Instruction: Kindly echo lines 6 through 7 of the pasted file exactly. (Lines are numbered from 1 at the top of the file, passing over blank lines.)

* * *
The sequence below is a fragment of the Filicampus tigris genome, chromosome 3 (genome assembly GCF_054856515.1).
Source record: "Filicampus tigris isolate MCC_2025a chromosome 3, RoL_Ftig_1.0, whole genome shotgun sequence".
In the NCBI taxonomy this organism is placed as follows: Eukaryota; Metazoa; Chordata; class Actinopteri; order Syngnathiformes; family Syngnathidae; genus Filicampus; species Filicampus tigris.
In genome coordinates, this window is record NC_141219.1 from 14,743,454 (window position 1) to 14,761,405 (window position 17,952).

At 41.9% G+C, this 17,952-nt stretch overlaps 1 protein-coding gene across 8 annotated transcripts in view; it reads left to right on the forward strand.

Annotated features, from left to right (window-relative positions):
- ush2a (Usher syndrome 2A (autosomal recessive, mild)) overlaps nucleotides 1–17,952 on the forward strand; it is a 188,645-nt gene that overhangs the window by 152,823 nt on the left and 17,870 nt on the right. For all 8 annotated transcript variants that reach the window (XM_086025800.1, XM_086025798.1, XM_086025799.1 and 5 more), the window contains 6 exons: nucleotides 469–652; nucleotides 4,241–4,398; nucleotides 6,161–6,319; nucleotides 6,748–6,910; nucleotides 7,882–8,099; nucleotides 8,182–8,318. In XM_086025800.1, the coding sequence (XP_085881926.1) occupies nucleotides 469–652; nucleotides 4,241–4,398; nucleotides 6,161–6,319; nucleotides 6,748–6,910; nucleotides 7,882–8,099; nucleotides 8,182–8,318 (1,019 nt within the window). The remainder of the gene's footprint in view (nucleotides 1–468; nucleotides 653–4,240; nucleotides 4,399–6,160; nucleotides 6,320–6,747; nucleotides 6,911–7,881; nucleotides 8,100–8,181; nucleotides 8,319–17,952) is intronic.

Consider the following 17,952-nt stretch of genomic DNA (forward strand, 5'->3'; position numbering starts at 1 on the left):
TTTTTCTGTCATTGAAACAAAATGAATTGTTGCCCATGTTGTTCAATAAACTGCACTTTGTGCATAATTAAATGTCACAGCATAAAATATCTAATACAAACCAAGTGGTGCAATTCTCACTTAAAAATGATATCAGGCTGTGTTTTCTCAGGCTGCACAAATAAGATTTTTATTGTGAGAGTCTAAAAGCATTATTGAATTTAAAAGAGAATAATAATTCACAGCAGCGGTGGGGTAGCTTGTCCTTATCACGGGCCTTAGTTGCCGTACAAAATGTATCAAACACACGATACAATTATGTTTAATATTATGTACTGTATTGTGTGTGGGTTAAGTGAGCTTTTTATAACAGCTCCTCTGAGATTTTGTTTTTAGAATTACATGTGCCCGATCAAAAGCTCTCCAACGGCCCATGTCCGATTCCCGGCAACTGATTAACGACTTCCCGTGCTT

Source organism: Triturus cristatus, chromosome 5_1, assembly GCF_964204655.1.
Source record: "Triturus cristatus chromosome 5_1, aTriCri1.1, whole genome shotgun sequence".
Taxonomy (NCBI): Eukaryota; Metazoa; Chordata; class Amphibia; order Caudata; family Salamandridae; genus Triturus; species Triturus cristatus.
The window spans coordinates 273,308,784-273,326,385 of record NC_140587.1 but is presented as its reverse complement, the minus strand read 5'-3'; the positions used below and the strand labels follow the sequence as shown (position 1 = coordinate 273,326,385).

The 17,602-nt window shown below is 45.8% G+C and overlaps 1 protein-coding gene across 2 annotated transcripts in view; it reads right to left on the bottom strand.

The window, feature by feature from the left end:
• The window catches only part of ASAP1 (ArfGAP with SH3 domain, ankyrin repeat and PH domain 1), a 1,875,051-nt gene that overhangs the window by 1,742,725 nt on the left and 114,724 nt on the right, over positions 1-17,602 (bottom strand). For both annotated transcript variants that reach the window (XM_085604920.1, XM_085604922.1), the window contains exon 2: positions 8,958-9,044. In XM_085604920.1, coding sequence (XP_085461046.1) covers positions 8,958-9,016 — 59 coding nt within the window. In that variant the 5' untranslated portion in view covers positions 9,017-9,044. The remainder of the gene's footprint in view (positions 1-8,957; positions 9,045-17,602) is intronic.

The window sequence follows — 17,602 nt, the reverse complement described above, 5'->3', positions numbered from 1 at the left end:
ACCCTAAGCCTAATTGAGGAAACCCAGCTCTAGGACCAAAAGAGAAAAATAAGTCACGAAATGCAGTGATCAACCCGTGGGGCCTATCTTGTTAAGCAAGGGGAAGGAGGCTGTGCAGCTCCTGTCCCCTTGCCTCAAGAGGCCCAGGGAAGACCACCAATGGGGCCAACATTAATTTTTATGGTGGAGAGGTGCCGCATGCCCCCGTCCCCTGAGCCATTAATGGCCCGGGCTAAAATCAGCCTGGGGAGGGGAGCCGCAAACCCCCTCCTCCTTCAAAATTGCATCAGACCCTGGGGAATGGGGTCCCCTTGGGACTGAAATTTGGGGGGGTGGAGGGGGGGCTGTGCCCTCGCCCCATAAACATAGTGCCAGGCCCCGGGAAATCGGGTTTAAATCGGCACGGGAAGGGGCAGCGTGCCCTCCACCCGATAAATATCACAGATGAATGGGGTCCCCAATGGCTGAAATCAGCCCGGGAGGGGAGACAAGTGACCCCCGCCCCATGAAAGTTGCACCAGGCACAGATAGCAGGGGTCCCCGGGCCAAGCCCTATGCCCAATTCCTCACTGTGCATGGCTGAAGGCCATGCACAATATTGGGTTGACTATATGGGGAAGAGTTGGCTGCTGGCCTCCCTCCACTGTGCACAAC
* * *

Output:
Annotated features, from left to right (window-relative positions):
- ush2a (Usher syndrome 2A (autosomal recessive, mild)) overlaps nucleotides 1–17,952 on the forward strand; it is a 188,645-nt gene that overhangs the window by 152,823 nt on the left and 17,870 nt on the right. For all 8 annotated transcript variants that reach the window (XM_086025800.1, XM_086025798.1, XM_086025799.1 and 5 more), the window contains 6 exons: nucleotides 469–652; nucleotides 4,241–4,398; nucleotides 6,161–6,319; nucleotides 6,748–6,910; nucleotides 7,882–8,099; nucleotides 8,182–8,318. In XM_086025800.1, the coding sequence (XP_085881926.1) occupies nucleotides 469–652; nucleotides 4,241–4,398; nucleotides 6,161–6,319; nucleotides 6,748–6,910; nucleotides 7,882–8,099; nucleotides 8,182–8,318 (1,019 nt within the window). The remainder of the gene's footprint in view (nucleotides 1–468; nucleotides 653–4,240; nucleotides 4,399–6,160; nucleotides 6,320–6,747; nucleotides 6,911–7,881; nucleotides 8,100–8,181; nucleotides 8,319–17,952) is intronic.